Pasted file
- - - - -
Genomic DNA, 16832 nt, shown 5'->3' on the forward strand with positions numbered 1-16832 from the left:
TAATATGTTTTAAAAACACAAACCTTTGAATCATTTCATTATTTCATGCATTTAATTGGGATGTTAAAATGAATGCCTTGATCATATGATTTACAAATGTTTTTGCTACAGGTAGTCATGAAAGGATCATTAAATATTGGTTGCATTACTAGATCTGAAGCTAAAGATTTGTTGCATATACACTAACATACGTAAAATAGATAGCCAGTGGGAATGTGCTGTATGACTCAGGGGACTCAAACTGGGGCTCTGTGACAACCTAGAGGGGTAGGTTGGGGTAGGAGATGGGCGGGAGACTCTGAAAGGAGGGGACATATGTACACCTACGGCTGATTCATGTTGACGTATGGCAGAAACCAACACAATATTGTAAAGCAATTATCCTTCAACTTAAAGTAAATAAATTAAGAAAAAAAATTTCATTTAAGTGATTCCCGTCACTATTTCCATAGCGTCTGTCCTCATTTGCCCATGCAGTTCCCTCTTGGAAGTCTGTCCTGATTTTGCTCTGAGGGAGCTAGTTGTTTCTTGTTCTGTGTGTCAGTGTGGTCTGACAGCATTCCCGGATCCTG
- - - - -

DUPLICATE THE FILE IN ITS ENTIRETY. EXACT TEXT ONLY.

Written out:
Genomic DNA, 16832 nt, shown 5'->3' on the forward strand with positions numbered 1-16832 from the left:
TAATATGTTTTAAAAACACAAACCTTTGAATCATTTCATTATTTCATGCATTTAATTGGGATGTTAAAATGAATGCCTTGATCATATGATTTACAAATGTTTTTGCTACAGGTAGTCATGAAAGGATCATTAAATATTGGTTGCATTACTAGATCTGAAGCTAAAGATTTGTTGCATATACACTAACATACGTAAAATAGATAGCCAGTGGGAATGTGCTGTATGACTCAGGGGACTCAAACTGGGGCTCTGTGACAACCTAGAGGGGTAGGTTGGGGTAGGAGATGGGCGGGAGACTCTGAAAGGAGGGGACATATGTACACCTACGGCTGATTCATGTTGACGTATGGCAGAAACCAACACAATATTGTAAAGCAATTATCCTTCAACTTAAAGTAAATAAATTAAGAAAAAAAATTTCATTTAAGTGATTCCCGTCACTATTTCCATAGCGTCTGTCCTCATTTGCCCATGCAGTTCCCTCTTGGAAGTCTGTCCTGATTTTGCTCTGAGGGAGCTAGTTGTTTCTTGTTCTGTGTGTCAGTGTGGTCTGACAGCATTCCCGGATCCTG